• Total 7635 amendments were tabled while 2473 amendments were actually moved to make changes in the draft Constitution in Constituent Assembly.
  • There are 5 volumes of the Constituent Assembly debate each one of more than a thousand pages.
  • This proves that the Constitution was made by a very rigorous thought process and a thorough consideration of democratic and constitutional principles.

What has the Constitution given to people of India which never before we relished during Vedic, Puranic, Mughal or British India?

  • The Constitution of India gave the below to all Indians –
  1.     Total Independence from the British Rule
  2. India became a Sovereign, Republic and Democratic country.
  3.     Modern vision and commitment of India of ensuring the principles of Equality, Liberty, Fraternity and Justice to each citizen in every walks of  Life.
  4.     Affirming to the Fundamental rights - Freedon of speech, Freedom of practice and Propagation of Religion, Right against exploitation etal. -  Part 3 (Articles 12 to 21).
  5. Parliament, Judiciary, Executive became the pillars of Democracy under the Constitution as Supreme Law. With Judiciary keeping check on the acts passed by the parliament whether affirming under the ambit of the articles and basic principles of the Constitution.
  6.      Ensuring equal rights and safeguards to women unlike during any previous rulings in India.
  7.     Idea of glorification of Multi-culturalism under the spirit of National unity and oneness.
  8.     Single-citizenship which enables and safegurds individuals from various states to pursue the opportunities in any part of the country.
  9.     Right of Writ under Article 226 and 32
  10.      Notion of The Rule of Law
  11. Principle of One Man, One vote hence One Vote, One value empowering each citizen with equal basic value, eradicating  the previous   monopoly of power through caste order
  12.    Right to amend the Constitution under Article 368
  13. Federal Structure under normal conditions but Unitary in emergency.

Condemning the Constitution: A Treacherous act and a conspiracy of the Communal forces

  • It is a habit in this country to blame and condemn the Constitution of India for every failure in this country. People usually say that since our laws are weak and have so many loopholes that is why the guilty are not brought to justice. This however is quite far from the truth.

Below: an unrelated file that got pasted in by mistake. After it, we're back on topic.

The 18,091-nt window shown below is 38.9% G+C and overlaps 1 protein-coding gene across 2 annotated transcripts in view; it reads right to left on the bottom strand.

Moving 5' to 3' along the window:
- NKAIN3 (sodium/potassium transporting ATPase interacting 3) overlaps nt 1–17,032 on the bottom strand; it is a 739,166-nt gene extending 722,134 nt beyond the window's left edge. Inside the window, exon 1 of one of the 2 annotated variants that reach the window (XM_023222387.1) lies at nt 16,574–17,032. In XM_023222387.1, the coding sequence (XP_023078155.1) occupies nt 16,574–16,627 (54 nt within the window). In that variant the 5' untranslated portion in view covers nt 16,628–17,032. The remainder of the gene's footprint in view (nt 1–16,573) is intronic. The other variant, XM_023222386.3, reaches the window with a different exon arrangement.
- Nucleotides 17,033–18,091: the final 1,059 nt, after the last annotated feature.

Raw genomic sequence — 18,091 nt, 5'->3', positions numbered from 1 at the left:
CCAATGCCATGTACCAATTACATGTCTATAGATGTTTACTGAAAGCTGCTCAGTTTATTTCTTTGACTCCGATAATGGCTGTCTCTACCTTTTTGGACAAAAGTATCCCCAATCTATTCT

• The Law in this country is based on the universally accepted principle of natural justice that even if thousand criminals are set free but the innocent should never be punished.
  • If the criminals are not brought to justice it is not because the Law is weak but that the government’s machinery i.e. the CBI, CID, police etc has failed to produce the essential evidences, proofs before the court so as to book the guilty. If sufficient proofs are brought before the judiciary the laws are so strong that there is no way that the guilty can walk free.
  • Also, people generally mistake Acts (Laws) like the Indian Penal Code, Civil Procedure Code etc as the Constitution and hence they blame the Constitution. But there is a difference between the Acts made by the Parliament and the Constitution of India.
  • Some are ignorant and therefore they blame the Constitution. But some ingenious people are deliberately with full knowledge misleading the ignorant masses trying to inflate their minds with the feeling of hatred and disrespect for the Constitution of India.
  • Condemning the Constitution and showing disrespect to it is an act of treachery.
  • It is the worst kind of conspiracy of the Communal forces disguised in the Hindutva i.e. Hindu nationality movement. It is a conspiracy to turn India into a Hindu Rashtra and make India lose its secular character and democratic system.

Constitution day recalls its Chief Architect, Dr. Babasaheb Ambedkar categorically pointing out that Indians lack this kind of Constitutional morality in the below words:

“Constitutional morality is not a natural sentiment. It has to be cultivated. We must realize that our people (Indians) have yet to learn it. Democracy in India is only a top-dressing on an Indian soil, which is essentially undemocratic.”